As discussed at ß 3.3, under an instrumentalist approach the judge must test the formulation of each rule by its purpose or policy. As a functional approach, where the reason for the rule stops, there stops the rule. As a normative approach, the judge should take into account principles of justice or social policy where leeways exist in the law. These leeways can be created because no law exactly covers the particular situation, ambiguities exist in a particular law which does apply, or two or more conflicting rules each arguably apply. The instrumentalist approach to law generally is perhaps best summed up in the classic works of Justice Benjamin Cardozo and Professor Karl Llewellyn.1
As discussed at ßß 5.4.1 & 5.4.2, an instrumentalist judge could follow an interpretive approach to deciding constitutional cases and take into account only those background principles of justice or social policy embedded in the Constitution or existing legislative, executive, or social practice, or judicial precedents. However, as noted at ßß 5.4.3 & 6.4.1, as an historical matter the instrumentalist approach has always been accused of a willingness to embrace non-interpretive review. As Professor Michael Perry has said, "The decisions in virtually all modern constitutional cases of consequence . . . cannot plausibly be explained except in terms of noninterpretive review, because in virtually no such case can it plausibly be maintained that the Framers constitutionalized the determinative value judgment."2 The basic elements of the instrumentalist approach are discussed at ß 11.2.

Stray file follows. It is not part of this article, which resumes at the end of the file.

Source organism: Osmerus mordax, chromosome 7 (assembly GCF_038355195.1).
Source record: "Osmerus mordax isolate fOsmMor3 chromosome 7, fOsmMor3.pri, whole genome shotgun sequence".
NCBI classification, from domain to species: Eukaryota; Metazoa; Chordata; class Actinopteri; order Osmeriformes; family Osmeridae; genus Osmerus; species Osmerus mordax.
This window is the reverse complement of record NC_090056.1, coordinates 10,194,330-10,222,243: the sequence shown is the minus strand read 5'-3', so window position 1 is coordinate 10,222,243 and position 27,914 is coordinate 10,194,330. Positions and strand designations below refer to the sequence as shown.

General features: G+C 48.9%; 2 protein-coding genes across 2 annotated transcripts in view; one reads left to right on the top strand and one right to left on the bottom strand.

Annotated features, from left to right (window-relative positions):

As discussed at ß 11.3, in the 20th century there have been on the Court extreme, liberal instrumentalists, such as Justices Murphy and Rutledge during the 1940s; and Chief Justice Warren, and Justices Douglas, Brennan, Goldberg, Fortas, and Marshall, during the Warren Court in the 1960s. There have also been moderate, liberal instrumentalists, such as Justice Byrnes during the 1940s; and Justices Blackmun, Stevens, Ginsburg, and Breyer during the Burger and Rehnquist Courts. There have also been moderate, centrist instrumentalists, such as Chief Justice Stone and Justice Cardozo during the 1930s. Some conservative instrumentalists, such as Judge Richard Posner, have served on the Courts of Appeals. Among the commentators, a number of variations of instrumentalism can be found, including those espousing "non-critical" approaches, such as pragmatism, utilitarianism, or Kantian ideals, and those espousing "critical" approaches, such as Critical Legal Studies, feminist theory, or critical race theory.